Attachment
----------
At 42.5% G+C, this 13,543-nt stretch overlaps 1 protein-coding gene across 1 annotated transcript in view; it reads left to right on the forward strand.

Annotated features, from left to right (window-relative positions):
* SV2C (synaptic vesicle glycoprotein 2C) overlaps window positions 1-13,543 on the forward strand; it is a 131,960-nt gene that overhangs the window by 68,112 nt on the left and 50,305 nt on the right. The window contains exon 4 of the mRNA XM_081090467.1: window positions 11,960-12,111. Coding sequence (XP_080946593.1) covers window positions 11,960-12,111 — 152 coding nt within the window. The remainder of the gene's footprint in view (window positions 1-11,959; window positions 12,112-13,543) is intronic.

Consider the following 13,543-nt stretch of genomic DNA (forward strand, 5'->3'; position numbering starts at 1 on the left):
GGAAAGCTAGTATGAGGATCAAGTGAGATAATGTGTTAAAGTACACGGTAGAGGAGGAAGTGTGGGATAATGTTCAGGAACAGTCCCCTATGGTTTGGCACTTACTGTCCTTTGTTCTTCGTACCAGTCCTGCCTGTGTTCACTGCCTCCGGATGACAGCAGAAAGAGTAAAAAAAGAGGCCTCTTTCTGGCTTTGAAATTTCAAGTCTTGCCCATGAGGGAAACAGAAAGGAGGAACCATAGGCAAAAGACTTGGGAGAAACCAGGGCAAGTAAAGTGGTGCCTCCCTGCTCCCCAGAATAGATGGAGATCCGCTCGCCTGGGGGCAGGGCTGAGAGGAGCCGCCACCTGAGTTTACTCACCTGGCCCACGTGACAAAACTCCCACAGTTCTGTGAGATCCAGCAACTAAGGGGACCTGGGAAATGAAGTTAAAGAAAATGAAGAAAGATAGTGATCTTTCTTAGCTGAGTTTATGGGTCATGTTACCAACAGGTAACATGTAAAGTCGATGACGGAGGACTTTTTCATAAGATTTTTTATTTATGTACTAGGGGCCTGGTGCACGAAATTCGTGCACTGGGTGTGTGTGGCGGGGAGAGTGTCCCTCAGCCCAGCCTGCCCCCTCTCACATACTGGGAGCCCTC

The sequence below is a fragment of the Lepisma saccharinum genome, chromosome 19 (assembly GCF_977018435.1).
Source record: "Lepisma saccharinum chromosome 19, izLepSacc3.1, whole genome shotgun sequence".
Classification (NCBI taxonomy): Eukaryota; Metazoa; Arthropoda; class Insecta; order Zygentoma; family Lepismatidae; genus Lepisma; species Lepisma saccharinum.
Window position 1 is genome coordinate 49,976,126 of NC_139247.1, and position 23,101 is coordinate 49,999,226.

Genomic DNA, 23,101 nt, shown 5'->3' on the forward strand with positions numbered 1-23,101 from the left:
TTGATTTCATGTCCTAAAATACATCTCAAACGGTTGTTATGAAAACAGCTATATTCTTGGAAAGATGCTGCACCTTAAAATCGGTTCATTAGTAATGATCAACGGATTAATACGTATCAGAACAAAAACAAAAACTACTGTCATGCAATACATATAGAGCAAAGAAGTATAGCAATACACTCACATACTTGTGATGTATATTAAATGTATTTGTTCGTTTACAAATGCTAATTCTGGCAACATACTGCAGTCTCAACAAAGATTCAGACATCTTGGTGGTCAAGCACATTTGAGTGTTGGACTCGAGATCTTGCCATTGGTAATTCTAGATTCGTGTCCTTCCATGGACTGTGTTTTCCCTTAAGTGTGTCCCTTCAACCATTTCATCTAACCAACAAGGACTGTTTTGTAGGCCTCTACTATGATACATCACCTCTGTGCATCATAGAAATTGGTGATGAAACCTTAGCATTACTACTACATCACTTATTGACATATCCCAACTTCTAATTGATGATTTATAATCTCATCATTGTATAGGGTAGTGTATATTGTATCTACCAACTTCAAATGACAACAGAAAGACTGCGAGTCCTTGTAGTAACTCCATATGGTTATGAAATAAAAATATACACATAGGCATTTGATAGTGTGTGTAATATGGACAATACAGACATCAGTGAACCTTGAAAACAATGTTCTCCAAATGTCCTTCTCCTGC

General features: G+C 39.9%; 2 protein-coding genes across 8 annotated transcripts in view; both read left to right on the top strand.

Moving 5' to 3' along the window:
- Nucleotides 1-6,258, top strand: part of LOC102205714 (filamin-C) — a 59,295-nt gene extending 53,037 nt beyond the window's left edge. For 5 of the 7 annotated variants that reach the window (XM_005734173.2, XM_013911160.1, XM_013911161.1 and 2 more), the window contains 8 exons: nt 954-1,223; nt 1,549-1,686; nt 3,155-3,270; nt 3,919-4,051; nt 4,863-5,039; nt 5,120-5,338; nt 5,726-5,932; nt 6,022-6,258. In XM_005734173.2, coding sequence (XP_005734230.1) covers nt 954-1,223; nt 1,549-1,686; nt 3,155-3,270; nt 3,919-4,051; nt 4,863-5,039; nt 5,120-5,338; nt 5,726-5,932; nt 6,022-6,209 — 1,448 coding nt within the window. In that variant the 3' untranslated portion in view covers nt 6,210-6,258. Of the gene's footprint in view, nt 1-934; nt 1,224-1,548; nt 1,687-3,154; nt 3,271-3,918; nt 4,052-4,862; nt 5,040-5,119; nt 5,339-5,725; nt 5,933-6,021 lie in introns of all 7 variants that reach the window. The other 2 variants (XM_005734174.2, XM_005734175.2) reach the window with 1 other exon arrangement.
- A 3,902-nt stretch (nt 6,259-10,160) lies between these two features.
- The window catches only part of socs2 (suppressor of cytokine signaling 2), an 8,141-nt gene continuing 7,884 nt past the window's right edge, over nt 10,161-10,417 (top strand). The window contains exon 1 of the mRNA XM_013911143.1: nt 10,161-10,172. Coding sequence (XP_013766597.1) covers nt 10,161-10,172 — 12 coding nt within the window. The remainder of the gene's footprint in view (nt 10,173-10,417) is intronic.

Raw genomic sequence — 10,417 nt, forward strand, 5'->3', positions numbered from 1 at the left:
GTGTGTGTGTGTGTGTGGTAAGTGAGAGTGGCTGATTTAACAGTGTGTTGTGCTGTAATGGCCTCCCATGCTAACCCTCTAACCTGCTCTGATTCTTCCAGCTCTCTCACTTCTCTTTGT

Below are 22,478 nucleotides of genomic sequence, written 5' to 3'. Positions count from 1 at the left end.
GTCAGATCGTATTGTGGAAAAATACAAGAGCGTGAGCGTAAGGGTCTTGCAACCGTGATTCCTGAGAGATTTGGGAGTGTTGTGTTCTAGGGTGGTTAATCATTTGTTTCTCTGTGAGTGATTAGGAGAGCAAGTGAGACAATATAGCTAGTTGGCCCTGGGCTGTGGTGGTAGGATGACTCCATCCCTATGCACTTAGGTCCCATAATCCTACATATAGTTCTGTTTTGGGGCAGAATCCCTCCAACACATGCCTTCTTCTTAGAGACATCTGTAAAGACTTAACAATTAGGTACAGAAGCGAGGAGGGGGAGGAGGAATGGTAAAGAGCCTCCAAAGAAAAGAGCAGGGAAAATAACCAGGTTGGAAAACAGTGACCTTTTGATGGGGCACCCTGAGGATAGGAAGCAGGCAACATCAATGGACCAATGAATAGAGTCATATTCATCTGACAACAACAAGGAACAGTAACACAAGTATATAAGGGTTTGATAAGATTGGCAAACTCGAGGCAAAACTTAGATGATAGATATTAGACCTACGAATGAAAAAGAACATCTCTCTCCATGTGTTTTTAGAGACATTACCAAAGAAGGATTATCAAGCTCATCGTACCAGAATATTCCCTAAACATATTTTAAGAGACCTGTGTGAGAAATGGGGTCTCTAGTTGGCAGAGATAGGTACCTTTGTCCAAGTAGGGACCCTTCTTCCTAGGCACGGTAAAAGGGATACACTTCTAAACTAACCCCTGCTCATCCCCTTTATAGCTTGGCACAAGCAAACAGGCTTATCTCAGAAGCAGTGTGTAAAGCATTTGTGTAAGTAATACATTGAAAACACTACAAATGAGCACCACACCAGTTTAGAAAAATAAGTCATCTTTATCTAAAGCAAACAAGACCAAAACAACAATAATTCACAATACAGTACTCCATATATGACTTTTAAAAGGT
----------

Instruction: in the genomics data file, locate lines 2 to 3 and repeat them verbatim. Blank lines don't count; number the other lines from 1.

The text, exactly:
Annotated features, from left to right (window-relative positions):
* SV2C (synaptic vesicle glycoprotein 2C) overlaps window positions 1-13,543 on the forward strand; it is a 131,960-nt gene that overhangs the window by 68,112 nt on the left and 50,305 nt on the right. The window contains exon 4 of the mRNA XM_081090467.1: window positions 11,960-12,111. Coding sequence (XP_080946593.1) covers window positions 11,960-12,111 — 152 coding nt within the window. The remainder of the gene's footprint in view (window positions 1-11,959; window positions 12,112-13,543) is intronic.